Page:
Thursday, 22 April 2021

Freedom. Language. And hygiene.

One of my younger friends on Facebook posted on Facebook recently that she had let her old child, 12 years old I think, go out on her own for the first time. She, the mother, was feeling very nervous. She posted again later that he daughter had texted her: she was sitting in the park sketching and all was well. Of course, the 12 year old had her own mobile. 


Then, in the last few days, I have been coming across reports about how modern children are not allowed out unsupervised. This from an article in the Guardian:-

“Primary-age children in Britain are losing the freedom to play independently and typically are not are allowed to play outside on their own until two years older than their parents’ generation were, according to research.

While their parents were allowed to play outside unsupervised by the age of nine on average, today’s children are 11 by the time they reach the same milestone, according to the study, which says not enough adventurous play could affect children’s long-term physical and mental health.

One expert said the findings showed that British children had been subject to “a gradual, creeping lockdown over at least a generation”.

Researchers asked more than 1,900 parents of five-to-11-year-olds about their children’s play for the British Children’s Play Survey, the largest study of its kind. They found that children averaged three hours of play a day over the course of a year, around half of which took place outside.”

The big fear is children are not being prepared for independence later in life. It’s a tricky business, giving your children freedom, letting them go. Most people of my generation will talk about being more or less kicked out of the house to play first thing in the morning and not being expected home until teatime. Phil remembers going train-spotting all over the place at age 12. My own case was not so extreme, but I would set off alone to play on the swings on the rec (the recreation ground. My siblings and I would play on the pavement outside our house, on condition that we didn’t go “round the block”, in other words out of our mother’s hearing. And I would walk alone to friends’ houses to play. 

But we all did it and so there was safety in numbers. And by the time we were in top juniors and moving into secondary school we were all used to getting on the bus across town, or across Manchester in the case of some of my friends. And that still goes on but perhaps to a lesser extent.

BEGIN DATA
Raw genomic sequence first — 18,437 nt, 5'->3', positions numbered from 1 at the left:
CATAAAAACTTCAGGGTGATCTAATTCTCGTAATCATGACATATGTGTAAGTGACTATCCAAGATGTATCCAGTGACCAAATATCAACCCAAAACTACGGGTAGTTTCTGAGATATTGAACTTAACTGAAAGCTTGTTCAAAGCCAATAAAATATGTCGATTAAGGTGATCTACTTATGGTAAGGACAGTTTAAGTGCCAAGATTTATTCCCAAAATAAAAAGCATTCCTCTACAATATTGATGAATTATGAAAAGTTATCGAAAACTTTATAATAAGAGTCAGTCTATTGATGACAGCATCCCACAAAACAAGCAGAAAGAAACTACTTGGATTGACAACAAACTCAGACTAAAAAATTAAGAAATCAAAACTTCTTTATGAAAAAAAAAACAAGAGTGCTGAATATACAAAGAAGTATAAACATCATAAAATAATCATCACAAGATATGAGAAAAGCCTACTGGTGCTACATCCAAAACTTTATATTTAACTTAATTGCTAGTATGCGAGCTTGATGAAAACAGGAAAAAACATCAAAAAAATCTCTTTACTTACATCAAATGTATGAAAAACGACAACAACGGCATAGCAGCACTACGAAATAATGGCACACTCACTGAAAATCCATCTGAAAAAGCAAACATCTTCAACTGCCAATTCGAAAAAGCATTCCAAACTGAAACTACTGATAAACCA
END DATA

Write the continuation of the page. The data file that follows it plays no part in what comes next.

Our own children played out but with less freedom than we had. However, they became perfectly independent secondary school attenders. 

I have commented before that I have seen more children “playing out”, ie. on their own, in the last year than I have in a long time. Maybe lockdown has given children in country-ish areas like ours a new taste of freedom.

Now, here’s a bit of linguistic stuff that a friend sent me.

“Torpenhow Hill, England. 

When the Saxons arrived and asked the Welsh the name of that hill, the Welsh said “pen”, which means “hill” in Welsh. So the Saxons used their word for hill, “tor”, and called in Torpen (Hill Hill).

Then the Norse arrived and the same process added their word for hill “Haugr”. So now it was Torpen Haugr (Hill Hill Hill). 

Later the English called it Torpenhow Hill (Hill Hill Hill Hill).

Language is awesome!”

Similarly, by the way, “avon” is Welsh for river so the River Avon is really the River River.

And here’s another odd consequence of the lockdown. According to certain surveys, people are not just spending days in their pyjamas but we are washing less. Well, personally I am showering every day just as I ever did but some people are not bothering. They are wearing the same socks for days and not washing much of themselves apart from their hands. Almost everyone has got quite obsessive about that bit of personal hygiene. One young man questioned said he had not showered for months. He had washed his hands, his face, his armpits and his private bits but that was it. He expected he would get back into the routine of daily showering when he went back to the office. This, he said was probably his last chance in life not to wash every day! How odd! 

Of course, the general obsession with cleanliness is a modern phenomenon. I remember sharing “digs” with a friend in our first year at university in the late 1960s. Our landlady stipulated that each of us could only have one bath per week. I used to go to the students’ union building one day a week with my towel and soap and shampoo and for 2/6d (two shillings and sixpence, half a crown - about 12 modern pence) I could have a bath, wash my hair and use the hairdrier. I wonder if that facility is still available. 

Life goes on. Stay safe and well, everyone?

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